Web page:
The second signal from Q1 of FIGS. 2 and 4B is directed to a level range select network via potentiometer R32. The output from the level range select network is then directed to the audio output amplifier U5. The output from the audio output amplifier U5 is then used to actuate the speaker or other non-visual communicator.

Complete details concerning the electronic circuitry referred to in FIGS. 1 and 2 are set forth in FIGS. 3 and 4A-4C, respectively.

A feature of this invention is that the electronics includes an active sink (e.g., broad band semiconductor devices) for ambient light-induced steady-state detector photocurrent which effectively removes the noise of ambient background noise resulting from ambient background of light energy such as sunlight. The device is therefore capable of detecting a signal that approaches the shot noise detection limit of a PIN photodiode in the presence of a steady state photocurrent. In doing so the device in the form depicted in the figures converts the sensed signal from the array of single channel emitters into intelligible speech emanating from the speaker by converting the signal into an amplified time-varying detector signal photocurrent and delivering the amplified photocurrent to the speaker to actuate the same.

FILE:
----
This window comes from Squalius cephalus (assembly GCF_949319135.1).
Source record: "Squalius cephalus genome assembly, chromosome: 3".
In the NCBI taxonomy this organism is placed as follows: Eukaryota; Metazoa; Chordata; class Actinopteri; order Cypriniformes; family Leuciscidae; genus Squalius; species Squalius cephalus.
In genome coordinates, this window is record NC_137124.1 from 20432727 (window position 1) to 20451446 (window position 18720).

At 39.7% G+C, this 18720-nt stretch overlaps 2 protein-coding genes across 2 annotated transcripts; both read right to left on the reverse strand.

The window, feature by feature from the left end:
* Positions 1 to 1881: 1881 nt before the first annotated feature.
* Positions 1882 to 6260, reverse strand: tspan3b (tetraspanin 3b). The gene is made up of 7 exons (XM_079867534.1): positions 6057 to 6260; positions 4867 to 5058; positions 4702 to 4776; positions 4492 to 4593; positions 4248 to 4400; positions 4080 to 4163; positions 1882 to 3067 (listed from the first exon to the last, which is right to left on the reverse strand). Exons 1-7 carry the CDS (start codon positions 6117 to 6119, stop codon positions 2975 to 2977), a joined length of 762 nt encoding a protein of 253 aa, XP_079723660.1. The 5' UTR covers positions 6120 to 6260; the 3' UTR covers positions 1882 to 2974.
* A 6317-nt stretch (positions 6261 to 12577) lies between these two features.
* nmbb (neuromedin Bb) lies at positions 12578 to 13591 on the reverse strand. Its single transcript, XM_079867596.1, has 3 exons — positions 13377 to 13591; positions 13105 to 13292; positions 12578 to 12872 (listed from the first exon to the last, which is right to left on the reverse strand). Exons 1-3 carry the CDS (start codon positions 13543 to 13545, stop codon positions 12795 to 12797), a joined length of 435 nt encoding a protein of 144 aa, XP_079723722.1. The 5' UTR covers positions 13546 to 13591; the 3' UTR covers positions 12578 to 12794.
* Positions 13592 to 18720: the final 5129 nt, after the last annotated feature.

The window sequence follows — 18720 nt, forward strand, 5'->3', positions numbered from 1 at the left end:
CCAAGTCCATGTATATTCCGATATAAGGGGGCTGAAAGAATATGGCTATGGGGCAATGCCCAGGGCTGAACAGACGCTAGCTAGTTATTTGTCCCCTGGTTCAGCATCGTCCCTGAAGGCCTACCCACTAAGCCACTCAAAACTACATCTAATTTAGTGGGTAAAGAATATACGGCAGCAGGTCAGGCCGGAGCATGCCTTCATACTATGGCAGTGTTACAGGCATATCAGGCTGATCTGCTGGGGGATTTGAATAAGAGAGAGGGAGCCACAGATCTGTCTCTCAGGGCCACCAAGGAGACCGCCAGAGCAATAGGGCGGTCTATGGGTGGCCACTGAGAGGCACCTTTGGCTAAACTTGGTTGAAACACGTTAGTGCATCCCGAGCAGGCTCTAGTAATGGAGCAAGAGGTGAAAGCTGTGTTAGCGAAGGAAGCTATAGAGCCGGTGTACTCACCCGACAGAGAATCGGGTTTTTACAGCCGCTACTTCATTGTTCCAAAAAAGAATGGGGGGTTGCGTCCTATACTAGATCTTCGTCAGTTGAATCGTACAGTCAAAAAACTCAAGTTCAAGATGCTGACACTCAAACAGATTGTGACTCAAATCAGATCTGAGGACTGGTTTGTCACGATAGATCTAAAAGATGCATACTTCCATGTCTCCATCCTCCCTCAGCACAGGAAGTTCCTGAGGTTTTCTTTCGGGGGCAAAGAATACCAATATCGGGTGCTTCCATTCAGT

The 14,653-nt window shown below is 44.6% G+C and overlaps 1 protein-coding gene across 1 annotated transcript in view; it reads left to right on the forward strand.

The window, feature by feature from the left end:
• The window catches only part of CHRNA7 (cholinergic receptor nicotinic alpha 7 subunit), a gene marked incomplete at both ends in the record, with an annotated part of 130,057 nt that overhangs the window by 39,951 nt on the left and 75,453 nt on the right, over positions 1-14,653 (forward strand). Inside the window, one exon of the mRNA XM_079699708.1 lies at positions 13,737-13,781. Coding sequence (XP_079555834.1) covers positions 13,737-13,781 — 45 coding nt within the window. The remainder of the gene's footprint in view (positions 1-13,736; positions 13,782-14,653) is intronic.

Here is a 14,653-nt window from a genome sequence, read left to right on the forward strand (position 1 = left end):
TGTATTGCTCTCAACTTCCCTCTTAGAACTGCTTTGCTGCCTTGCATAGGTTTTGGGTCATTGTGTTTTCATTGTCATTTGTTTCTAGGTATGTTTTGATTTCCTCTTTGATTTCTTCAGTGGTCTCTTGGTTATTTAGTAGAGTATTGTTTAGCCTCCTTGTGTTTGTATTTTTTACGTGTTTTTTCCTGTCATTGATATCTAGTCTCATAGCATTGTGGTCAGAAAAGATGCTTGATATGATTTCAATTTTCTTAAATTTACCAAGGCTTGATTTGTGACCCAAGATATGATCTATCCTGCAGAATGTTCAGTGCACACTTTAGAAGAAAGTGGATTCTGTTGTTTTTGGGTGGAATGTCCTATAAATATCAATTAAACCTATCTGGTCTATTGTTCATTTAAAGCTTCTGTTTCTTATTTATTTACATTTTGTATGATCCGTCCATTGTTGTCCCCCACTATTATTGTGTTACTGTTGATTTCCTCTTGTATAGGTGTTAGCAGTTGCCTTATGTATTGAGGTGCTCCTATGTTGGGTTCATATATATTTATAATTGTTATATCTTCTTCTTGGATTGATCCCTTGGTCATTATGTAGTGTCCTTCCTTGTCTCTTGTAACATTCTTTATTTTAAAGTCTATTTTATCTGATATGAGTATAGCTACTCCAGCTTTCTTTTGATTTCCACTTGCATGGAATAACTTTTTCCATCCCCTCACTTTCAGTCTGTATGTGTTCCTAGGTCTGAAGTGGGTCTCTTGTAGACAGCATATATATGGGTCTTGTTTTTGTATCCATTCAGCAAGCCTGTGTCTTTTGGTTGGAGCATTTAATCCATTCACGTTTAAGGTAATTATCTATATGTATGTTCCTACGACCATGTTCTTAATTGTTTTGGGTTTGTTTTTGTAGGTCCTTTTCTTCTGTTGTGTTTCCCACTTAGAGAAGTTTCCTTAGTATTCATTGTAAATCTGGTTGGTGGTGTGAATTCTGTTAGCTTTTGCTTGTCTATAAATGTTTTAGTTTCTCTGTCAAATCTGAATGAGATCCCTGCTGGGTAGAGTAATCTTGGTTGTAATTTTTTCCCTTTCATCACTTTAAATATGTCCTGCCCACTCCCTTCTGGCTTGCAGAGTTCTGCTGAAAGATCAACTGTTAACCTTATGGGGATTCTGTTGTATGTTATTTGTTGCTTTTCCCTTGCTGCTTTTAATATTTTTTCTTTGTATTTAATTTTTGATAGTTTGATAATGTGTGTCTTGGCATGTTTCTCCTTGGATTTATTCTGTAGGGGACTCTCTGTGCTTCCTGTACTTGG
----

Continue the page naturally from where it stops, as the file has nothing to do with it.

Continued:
This invention is susceptible to considerable variation in its practice. Therefore the foregoing description is not intended to limit, and should not be construed as limiting, the invention to the particular forms of the invention described with reference to the Drawings. Rather, what is intended to be covered is as set forth in the ensuing claims and the equivalents thereof permitted as a matter of law.

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Non-Patent Citations
Reference
1"Winning Solutions"--1994 PTI Technology Achievement Awards--Brochure--2 pages--Undated.
2Apparent excerpt from Identity Magazine "A Light in the Darkness"--1 page--Present copy Undated.
3 *Apparent excerpt from Identity Magazine A Light in the Darkness 1 page Present copy Undated.
4 *Article from The Urban Transportation Monitor 1 page Sep. 30, 1994.